For Susan G. Komen opportunity structures would include the accessibility to education, the willingness of foreign and local governments to take action (are they open or closed to the cause). The stability or instability of the country, as well as the ability to be able to communicate with and interact with the key actors in these developing countries are also important. Whether transportation and societal structure allow for this outreach and education are also structural factors. Elite Allies would be vocal partners who see the need for intervention on the ground level, or perhaps donors. Finally are the places they are seeking to help being repressed by the state or talked down by the state or nation in which they are working. The availability of health care professionals in developing countries is also a factor.

The strategy for persuasion consists of several aspects. First, acknowledging the impact breast cancer is having on women and men across the world. Second, addressing the importance of early detection of breast cancer as the main source of prevention of breast cancer fatalities and who breast cancer effects. Third, identifying a way that people can get involved in a small way that can make a big impact. Fourth, sharing a narrative about how someone’s life has been changed by early detection and access to medical care can help people to relate.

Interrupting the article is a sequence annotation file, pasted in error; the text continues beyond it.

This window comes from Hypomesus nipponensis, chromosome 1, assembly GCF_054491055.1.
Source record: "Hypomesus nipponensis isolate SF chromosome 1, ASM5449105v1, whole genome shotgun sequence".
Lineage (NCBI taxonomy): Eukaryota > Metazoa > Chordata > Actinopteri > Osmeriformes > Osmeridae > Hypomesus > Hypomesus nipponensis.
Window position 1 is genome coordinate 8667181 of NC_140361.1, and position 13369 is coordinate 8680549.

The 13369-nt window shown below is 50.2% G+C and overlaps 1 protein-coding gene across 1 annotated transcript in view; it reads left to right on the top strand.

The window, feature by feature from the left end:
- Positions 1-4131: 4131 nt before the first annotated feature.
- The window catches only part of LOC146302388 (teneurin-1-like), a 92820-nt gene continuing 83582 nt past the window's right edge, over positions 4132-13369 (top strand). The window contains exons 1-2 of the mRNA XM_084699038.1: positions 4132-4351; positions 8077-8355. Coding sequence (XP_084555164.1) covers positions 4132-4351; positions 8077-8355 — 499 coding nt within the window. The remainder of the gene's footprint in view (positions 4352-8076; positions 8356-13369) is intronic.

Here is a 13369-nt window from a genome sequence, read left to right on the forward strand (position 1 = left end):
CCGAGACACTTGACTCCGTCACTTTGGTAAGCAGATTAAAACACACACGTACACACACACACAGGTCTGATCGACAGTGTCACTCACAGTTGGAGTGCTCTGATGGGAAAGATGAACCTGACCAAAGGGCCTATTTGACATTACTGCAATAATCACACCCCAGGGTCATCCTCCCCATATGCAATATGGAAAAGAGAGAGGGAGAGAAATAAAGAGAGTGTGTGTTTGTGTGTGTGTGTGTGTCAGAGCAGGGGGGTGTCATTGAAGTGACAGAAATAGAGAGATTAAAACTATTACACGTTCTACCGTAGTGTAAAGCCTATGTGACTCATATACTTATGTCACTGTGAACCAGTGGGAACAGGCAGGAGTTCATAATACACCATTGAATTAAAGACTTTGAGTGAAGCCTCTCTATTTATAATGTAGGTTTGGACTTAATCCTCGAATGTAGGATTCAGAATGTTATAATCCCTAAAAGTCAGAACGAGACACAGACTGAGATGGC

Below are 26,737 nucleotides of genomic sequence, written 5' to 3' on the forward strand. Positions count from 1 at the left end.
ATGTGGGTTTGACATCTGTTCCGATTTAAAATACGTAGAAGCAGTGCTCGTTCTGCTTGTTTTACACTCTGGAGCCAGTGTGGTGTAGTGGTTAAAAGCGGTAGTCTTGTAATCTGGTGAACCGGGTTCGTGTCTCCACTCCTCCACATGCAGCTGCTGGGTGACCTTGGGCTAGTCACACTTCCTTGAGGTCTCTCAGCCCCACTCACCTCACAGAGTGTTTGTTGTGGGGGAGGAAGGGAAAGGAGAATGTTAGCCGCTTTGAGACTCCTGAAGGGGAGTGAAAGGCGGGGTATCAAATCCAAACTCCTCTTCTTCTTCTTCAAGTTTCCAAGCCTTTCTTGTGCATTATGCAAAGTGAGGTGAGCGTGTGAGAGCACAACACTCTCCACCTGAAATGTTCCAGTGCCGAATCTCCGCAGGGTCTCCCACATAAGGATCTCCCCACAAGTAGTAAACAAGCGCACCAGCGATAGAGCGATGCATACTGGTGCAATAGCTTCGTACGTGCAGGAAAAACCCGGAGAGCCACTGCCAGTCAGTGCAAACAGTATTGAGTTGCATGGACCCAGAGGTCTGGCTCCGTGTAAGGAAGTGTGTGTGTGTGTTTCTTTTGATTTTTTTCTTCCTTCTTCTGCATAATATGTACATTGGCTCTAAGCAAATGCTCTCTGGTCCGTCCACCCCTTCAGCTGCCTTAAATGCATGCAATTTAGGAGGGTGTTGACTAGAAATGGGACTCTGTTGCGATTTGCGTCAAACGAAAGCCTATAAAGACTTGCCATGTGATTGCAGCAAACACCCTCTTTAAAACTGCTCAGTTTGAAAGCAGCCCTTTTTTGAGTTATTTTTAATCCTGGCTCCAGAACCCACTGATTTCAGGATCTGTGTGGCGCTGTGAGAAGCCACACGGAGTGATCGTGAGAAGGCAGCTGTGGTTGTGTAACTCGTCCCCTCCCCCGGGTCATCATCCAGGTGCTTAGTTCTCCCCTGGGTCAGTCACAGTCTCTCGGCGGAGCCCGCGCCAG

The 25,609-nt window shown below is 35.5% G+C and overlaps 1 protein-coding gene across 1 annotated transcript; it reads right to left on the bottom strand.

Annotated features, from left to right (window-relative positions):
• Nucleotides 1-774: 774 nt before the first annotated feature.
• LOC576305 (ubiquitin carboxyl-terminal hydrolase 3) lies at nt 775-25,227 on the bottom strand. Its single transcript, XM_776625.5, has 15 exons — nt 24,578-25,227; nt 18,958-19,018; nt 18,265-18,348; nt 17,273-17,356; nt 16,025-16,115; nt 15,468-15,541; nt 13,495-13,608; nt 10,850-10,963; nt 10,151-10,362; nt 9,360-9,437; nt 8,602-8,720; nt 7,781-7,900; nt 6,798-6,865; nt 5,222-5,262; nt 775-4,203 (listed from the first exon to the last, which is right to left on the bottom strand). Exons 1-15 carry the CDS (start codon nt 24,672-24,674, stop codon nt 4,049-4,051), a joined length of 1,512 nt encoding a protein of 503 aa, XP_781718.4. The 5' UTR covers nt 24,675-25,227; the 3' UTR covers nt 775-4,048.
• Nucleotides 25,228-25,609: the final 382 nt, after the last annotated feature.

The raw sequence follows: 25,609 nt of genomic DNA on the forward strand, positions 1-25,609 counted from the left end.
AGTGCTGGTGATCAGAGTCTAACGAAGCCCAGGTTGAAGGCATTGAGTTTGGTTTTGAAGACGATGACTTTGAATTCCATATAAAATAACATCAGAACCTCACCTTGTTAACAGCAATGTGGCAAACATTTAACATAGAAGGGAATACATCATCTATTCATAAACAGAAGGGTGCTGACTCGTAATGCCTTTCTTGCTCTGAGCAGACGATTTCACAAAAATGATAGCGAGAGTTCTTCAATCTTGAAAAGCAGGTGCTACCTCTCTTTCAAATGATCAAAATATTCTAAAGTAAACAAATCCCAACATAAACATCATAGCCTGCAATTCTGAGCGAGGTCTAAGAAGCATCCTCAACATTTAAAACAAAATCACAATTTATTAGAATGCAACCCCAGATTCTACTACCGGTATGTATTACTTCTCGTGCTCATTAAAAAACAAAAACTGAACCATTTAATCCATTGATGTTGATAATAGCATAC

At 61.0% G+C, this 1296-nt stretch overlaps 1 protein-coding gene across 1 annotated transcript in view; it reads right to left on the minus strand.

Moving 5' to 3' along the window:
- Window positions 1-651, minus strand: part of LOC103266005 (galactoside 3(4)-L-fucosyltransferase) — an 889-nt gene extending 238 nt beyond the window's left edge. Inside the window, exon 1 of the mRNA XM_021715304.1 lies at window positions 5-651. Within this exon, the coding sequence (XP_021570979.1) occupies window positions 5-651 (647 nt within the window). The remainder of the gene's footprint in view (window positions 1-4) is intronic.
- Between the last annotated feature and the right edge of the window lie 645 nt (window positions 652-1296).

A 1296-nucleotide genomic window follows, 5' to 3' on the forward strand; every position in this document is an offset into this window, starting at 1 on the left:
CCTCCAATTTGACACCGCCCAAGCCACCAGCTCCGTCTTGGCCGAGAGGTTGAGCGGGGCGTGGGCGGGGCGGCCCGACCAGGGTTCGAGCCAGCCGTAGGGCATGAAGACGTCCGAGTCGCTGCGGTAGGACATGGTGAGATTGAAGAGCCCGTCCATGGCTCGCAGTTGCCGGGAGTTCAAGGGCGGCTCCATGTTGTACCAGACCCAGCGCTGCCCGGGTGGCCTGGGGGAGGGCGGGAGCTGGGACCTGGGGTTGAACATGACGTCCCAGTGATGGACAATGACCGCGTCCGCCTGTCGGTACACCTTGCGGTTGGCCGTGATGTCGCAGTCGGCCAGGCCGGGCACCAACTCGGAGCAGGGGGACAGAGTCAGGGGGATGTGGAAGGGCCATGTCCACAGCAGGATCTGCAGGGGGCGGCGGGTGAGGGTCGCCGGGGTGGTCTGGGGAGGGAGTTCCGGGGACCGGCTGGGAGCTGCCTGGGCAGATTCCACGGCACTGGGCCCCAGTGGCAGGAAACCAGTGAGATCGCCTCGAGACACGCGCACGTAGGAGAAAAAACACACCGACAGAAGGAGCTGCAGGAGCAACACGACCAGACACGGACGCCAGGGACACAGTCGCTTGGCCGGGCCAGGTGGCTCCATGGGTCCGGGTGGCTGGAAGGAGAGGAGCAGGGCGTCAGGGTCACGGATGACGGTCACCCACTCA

Getting people to see how they can impact the world for this cause is not difficult, because there are several statistics available and most people know someone who has survived breast cancer—because one in five women will be diagnosed with the disease. Pointing out little known facts about breast cancer is important as week.

Estimated new cases and deaths from breast cancer in the United States in 2009:

  • New cases: 192,370 (female); 1,910 (male)
  • Deaths: 40,170 (female); 440 (male)

For example, many people do not know that breast cancer does not just affect women-although women are however ten times more likely to be diagnosed with breast cancer. Also talking about how just a little bit can make a difference—a dollar in the USA as opposed to a dollar in Ghana or Mexico—and showing people what is being done with that money can make a difference. Also this can be illustrated by comparing the availability of health care in the United States to the availability in developing countries.

When a cause is approached with a local framework, even on the global level, there can be success through thought the network. Susan G. Komen has approached Breast Cancer awareness and education in developing countries and in the United State in this way creating an impact that is ten fold.